Regulators get plan for undoing the Atlantic Coast Pipeline
Atlantic Pipeline will take 2 years to sustainably undo.
The developers of the now-cancelled Atlantic Coast Pipeline have laid out plans for how they want to go about unwinding the work that was done for the multistate natural gas project and restoring disturbed land.
In a filing with federal regulators made public on Jan. 5, the pipeline company proposed an approximately two-year timeline for efforts across West Virginia, Virginia and North Carolina, where progress on the project ranged from uninitiated to essentially complete.
The plan outlines where the company wants to clean up felled trees and where it plans to leave them behind, and it proposes abandoning the approximately 31 miles (50 kilometres) of pipe that was installed in place.
“We spent the last several months working really closely with landowners and agencies to develop the most responsible approach for closing out the project,” said Aaron Ruby, an employee of lead developer Dominion Energy who has served as a spokesman for the joint project with Duke Energy. “And ultimately our primary goal is to complete the project as efficiently as possible, and with minimal environmental disturbance.”
Plans for the 600-mile (965-kilometre) Atlantic Coast Pipeline were first announced with great fanfare in 2014, but it was running years behind schedule. Legal challenges brought by environmental groups prompted the dismissal or suspension of numerous permits and led to delays in construction and ballooning costs that brought the estimated price tag to $8 billion. Building the project was to involve tree removal and blasting and levelling some ridgetops as the pipe, 42 inches (1 metre) in diameter for much of its path, crossed mountains, hundreds of water bodies and other sensitive terrain and burrowed underneath the Appalachian Trail.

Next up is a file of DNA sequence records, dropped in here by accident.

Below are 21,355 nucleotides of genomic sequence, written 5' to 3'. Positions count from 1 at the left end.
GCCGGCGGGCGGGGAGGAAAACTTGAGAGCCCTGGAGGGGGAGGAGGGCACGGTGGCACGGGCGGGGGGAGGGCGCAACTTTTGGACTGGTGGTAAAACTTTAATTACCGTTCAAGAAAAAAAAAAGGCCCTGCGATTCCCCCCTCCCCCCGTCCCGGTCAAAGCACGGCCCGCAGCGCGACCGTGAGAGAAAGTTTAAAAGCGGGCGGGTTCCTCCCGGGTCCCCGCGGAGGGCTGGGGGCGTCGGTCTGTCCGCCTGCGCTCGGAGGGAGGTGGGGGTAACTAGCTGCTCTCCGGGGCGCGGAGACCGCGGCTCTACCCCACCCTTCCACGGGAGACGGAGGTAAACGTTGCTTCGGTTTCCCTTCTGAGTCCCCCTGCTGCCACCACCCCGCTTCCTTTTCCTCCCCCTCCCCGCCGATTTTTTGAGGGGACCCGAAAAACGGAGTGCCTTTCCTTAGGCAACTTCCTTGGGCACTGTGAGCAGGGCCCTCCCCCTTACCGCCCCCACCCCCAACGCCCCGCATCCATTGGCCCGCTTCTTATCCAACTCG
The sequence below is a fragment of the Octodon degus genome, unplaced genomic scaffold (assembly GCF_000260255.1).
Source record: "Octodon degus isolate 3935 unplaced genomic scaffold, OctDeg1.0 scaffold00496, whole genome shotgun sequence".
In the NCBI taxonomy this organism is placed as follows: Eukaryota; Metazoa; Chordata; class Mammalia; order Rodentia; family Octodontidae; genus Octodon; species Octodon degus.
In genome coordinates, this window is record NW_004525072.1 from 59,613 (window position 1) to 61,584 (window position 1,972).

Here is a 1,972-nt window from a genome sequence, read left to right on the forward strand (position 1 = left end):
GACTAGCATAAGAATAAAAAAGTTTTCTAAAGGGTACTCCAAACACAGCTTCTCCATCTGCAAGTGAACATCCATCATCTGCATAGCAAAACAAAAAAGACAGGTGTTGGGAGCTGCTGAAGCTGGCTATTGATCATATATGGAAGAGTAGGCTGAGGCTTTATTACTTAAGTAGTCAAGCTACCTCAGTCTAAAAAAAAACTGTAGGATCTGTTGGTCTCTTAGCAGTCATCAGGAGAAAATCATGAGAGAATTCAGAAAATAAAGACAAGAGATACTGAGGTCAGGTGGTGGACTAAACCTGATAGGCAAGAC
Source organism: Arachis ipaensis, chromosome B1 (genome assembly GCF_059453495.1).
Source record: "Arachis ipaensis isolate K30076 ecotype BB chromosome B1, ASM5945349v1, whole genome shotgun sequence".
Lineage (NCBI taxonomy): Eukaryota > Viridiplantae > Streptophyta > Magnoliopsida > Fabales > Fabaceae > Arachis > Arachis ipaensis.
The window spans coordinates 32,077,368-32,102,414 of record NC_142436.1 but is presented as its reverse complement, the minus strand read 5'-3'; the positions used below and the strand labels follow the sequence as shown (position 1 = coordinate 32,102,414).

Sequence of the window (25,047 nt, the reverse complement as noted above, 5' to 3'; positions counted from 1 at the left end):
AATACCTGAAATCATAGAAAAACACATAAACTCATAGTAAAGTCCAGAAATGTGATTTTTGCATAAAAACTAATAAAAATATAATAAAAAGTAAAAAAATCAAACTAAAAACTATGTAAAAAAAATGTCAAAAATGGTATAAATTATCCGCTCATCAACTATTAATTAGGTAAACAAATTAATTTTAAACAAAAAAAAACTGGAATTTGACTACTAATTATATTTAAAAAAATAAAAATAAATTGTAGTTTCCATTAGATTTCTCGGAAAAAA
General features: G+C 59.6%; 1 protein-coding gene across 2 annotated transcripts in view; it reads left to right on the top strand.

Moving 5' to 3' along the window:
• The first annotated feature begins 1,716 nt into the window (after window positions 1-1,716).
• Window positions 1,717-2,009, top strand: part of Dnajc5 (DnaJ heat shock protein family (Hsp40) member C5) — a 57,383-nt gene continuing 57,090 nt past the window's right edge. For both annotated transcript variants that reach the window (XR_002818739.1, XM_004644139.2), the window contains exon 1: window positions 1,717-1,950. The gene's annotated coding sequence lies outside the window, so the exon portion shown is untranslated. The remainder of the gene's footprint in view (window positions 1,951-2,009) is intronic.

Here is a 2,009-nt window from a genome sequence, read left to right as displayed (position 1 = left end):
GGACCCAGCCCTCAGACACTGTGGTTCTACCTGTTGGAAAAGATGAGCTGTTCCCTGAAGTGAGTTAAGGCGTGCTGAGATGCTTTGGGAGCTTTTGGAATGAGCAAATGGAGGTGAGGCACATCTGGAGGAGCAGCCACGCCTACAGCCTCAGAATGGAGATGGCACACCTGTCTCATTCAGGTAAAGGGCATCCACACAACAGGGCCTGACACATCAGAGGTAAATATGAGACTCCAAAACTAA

The pipeline partners said July 5 in a surprise announcement that the project was being cancelled. In October, the Federal Energy Regulatory Commission asked the pipeline to provide specific details about its planned restoration activities.
The pipeline drew fierce opposition from many landowners, activists and environmental advocates, who said it would damage pristine landscapes and harm wildlife. Opponents also questioned whether there was sufficient need for the gas it would carry.
The project’s supporters said the pipeline would create jobs, help aid the transition away from coal and lower energy costs for consumers. Economic development officials in distressed parts of the three states it would run through had hoped the greater availability of natural gas would help lure heavy manufacturing companies.
Included in the filing was a list of the various environmental permits that would be required to complete the restoration work, which the company says it expects to complete by the end of 2022.